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His name was Randall; my client was totally devoted to the dog.

She walked, fed and played with Randall and took him on his favorite outings.   He was more than happy to be catered to, but he treated my client with disdain.   She couldn’t put his leash on, she couldn’t take his leash off.   He wouldn’t come to her when she called, but he responded promptly to other people.  When he came home from his walk he’d greet her roommate effusively, with kisses, but he more or less ignored my client.

The reading yielded the usual material but I already knew it wasn’t about the dog.

After the reading–nothing.  No change.  If anything, Randall was even more extravagant and theatrical in his rejection of the client.  It would have been comical if not for the disappointment.

The client was bereft.  She wanted me to talk to him again, but now I know:  if there’s no change, it’s almost always about the human.  At the same time, these cases nag at me and it’s a good thing.   Eventually I do get the message and this was no exception.

I called the client back.

“Okay,” I said, “what’s happening in your life?”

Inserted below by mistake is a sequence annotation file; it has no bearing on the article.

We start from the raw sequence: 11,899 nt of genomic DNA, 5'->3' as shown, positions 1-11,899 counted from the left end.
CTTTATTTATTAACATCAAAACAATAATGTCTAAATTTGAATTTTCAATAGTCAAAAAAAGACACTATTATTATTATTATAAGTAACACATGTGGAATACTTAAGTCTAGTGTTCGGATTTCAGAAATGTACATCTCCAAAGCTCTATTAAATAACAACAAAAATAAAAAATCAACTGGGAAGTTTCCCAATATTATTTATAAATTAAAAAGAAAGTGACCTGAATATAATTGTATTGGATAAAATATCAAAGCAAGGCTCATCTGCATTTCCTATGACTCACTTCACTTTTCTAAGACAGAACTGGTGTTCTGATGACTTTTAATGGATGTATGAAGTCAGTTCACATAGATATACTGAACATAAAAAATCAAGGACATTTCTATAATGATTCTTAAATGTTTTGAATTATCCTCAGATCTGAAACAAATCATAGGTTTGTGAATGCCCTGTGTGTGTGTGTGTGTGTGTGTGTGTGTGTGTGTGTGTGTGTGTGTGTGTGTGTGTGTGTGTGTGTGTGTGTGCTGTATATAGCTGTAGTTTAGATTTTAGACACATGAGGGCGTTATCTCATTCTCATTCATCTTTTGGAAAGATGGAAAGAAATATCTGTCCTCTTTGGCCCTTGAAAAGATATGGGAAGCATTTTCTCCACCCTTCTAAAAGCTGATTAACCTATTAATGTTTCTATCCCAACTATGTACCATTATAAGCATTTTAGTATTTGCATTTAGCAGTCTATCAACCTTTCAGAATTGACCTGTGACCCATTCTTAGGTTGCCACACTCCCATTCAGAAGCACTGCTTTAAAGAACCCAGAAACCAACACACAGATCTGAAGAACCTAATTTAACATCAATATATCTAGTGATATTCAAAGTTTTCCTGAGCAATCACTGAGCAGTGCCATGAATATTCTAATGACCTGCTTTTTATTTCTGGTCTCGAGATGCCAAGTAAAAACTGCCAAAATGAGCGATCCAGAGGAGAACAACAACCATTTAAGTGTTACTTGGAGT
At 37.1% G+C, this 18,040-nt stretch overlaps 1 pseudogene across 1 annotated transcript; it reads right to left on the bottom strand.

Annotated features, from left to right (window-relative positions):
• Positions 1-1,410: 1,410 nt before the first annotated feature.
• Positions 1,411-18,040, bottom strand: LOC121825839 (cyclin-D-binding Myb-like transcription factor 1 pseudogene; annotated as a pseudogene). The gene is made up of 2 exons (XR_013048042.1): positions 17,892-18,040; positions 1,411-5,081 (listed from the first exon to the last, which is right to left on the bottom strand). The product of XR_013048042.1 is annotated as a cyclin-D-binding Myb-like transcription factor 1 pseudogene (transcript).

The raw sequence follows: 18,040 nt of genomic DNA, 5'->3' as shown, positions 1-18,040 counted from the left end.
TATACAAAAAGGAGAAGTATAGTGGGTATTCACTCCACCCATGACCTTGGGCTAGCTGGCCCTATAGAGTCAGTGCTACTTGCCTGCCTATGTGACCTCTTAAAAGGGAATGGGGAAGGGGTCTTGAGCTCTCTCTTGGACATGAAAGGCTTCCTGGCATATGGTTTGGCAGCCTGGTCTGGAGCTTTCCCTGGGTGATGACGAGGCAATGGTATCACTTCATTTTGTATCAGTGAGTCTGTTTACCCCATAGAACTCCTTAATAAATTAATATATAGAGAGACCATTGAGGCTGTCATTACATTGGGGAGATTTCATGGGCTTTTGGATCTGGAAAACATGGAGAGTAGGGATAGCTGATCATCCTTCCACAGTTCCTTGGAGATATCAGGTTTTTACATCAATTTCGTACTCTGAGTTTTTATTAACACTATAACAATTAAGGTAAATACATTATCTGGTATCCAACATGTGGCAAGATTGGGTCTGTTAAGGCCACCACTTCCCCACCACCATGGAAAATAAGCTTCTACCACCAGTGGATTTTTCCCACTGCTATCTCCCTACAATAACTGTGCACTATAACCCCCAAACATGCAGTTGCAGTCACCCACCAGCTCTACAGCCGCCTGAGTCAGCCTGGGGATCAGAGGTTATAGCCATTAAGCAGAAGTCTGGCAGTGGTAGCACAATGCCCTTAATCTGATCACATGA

It turned out she lived to please others.  Whatever anyone wanted she would provide,  as long as it resulted in someone’s approval.

She loved her job.  LOVED it, and she was damn good at it.  She worked long hours and volunteered for the tedious stuff no one else would do.  Her boss passed her over for promotion after promotion.  What did she do?  She worked harder.

She’d taken her boyfriend on a nice vacation to the resort of his choice two years ago.  One day he came home and said he wanted to go on another trip.  Then the punchline:  he wanted to go to Vegas with the guys.  “What are you gonna do?” he asked, helpfully.

With Randall it was heightened.  He was crazy disrespectful but it just made her more determined.  “I know I can win him over,” she told me.

I groaned.  “Why do you keep catering to this jerk?  Does it ever occur to you to say, “‘Hey jackass!  If you can’t treat me with respect then you can stay home.’  Seriously!”

She was quiet.   This would go one of two ways:  she’d recognize her part in the play, or I’d get in big trouble for suggesting she was the one who needed to change.  I waited.  I looked at Randall.  He winked and I rolled my eyes.  You big jerk, I told him.

“Listen,” I said, “there’s no way to make this gentle.”   You’ve made yourself a doormat and your dog’s going to keep showing you that until you stop.   Start putting yourself first now; don’t wait until you’re forced to.”

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